3. Doing the bidding of their paymasters if they want the job, AKA spreading wide on the casting couch, with cameras rolling and everything. Their Establishment donors -- except for Trump, who is self-funding -- pay them big money to do their bidding, and mainly that means advocating forcefully for the talking points of the donors before a national audience, without the donors themselves being visible.
This is what distinguishes the debates from a mere job interview, which also has elements of purity tests and hazing. There is a naked quid pro quo -- you advocate for my wants (and against my enemy's wants), and I'll give you a boost in getting the job you want.
Now, how has Trump's performance up-ended the whole thing?
First, he refused to pledge loyalty to the party unconditionally (only if they treated him fairly). Then he continually refuses to give answers within the acceptable range -- unashamedly stating he'll promote populist and nationalist policies, as opposed to the only permissible answers of elitism and globalism.
Second, he refused to take whatever beating was coming his way, let alone restraining himself from hitting back. By skipping the latest debate, he avoided having to run the nastiest gauntlet that the candidates have faced so far. And when he does get slapped by a moderator, he slaps twice as hard back, while not losing his composure, like squashing a mosquito that's just bitten you. ("Only Rosie O'Donnell!" :megyn kelly's wherever explodes:)
Third, he has been pressured by all manner of Establishment figures to tone down his rhetoric or moderate his positions -- and continues to do as he feels he must do. He has no moneyman puppet-masters, so he doesn't have to prostitute himself with casting-couch advocacy of his donors' interests.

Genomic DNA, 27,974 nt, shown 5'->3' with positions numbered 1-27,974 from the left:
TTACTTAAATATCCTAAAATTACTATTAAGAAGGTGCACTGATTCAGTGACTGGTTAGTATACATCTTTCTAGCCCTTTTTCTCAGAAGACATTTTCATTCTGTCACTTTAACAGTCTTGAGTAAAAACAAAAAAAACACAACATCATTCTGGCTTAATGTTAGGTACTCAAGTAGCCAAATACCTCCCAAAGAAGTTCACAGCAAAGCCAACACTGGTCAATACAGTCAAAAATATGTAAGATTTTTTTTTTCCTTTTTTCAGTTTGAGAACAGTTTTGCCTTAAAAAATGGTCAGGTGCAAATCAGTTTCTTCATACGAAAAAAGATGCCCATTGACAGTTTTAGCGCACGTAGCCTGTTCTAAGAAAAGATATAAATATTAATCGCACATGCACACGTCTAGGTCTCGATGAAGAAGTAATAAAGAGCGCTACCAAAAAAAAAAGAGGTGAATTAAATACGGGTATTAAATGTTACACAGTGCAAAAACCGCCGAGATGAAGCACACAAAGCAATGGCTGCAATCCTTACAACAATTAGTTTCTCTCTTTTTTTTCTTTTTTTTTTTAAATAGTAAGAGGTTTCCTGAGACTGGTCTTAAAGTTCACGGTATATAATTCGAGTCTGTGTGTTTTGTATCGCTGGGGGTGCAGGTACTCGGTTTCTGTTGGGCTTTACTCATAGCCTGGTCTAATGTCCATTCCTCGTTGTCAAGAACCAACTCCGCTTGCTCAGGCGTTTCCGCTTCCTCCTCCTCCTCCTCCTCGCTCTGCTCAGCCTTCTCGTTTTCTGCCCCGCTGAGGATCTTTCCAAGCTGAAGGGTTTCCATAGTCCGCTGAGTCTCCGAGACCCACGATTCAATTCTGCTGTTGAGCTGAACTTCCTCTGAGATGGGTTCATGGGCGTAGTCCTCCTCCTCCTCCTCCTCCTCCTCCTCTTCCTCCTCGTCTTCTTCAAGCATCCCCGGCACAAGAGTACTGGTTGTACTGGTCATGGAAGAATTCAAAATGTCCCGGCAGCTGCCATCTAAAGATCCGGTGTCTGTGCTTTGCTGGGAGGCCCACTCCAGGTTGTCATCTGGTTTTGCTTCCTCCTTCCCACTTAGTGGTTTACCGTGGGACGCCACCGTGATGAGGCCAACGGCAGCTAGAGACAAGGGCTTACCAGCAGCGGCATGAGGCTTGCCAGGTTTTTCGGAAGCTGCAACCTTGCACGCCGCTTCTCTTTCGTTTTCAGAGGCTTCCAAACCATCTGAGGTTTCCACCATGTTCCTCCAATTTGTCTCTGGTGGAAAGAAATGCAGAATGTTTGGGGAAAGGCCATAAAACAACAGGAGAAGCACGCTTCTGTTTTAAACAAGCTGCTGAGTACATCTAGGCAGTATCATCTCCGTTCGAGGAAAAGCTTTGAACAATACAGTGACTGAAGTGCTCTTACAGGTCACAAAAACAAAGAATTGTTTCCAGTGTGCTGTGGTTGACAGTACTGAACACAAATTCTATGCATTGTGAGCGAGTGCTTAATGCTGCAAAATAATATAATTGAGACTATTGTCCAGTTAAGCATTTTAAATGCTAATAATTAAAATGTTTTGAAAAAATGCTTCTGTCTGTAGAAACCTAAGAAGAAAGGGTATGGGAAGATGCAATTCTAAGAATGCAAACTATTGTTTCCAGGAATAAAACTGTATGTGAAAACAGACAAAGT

The net effect of all these changes is what I first defined the Trump phenomenon as, back in July -- breaking the spell of conformity among an insecure group of onlookers (the voters), by pointing out that the emperor wasn't wearing any clothes. Geez, you're right! How could we have been so stupid?! Thank God somebody spoke up!
By now, conformity from the base with the elite of the party has completely unraveled, thanks to Trump demonstrating that the party elites have been saying down is up for the average American, and that backward is forward. "Excuse me, do me a favor and tell me which direction forward is -- it's forward, right? Wow, like, you don't gotta go to the Wharton School of Finance to figure that one out, do ya? Now let's get moving forward before we back over that cliff, okay?"
Trump's refusal to conform to the rules of the party's usual initiation rites has also prevented all the other Establishment candidates from building solidarity among themselves. Their rough-and-tumble team-building exercise has been ruined by Trump running loose and clothes-lining anyone who comes at him, and others pre-emptively. The candidates are not in safe sparring mode, they are afraid and running for their own safety. You really see that with Jeb, who flails like a frightened girl when Trump is on the stage, but who got into his element last night when it was just flag-football and he could not have suffered a hard tackle from the Trumpinator.
I think this is why the Establishment apologists and cuckservatives have freaked out the most about how he's treated the debates. If he floats what they consider a wacko policy, big deal, they mock him. If he uses a tough tone, big deal, they rib him for being brash instead of polite.
But when he throws sand in the gears of their rituals, it feels like a desecration. Rituals could not be more important in our lives, especially in the group context. They are felt to be sacred -- something you're not supposed to make major changes to, let alone take a great big piss on. Initiation and bonding rituals are key to group solidarity, so when such a powerful figure takes a wrecking ball to them, the members fear that their whole group will come apart for good. Forget their beliefs, policies, and so on -- they won't even be able to function as a team.
That's all for the better, as Trump will replace all these Old Guard hacks with his own team members who have certainly gone through their own initiation and bonding rituals. If the limp-wristed Republican Establishment can engage in play-fighting to build team spirit, just imagine how much more cohesive the rowdy Trump army is going to be.
All the more so because the Establishment has been caught with their pants down, trying to play their own friendly little game of flag-football while the Trump crowd advances ready for some full-weight tackling.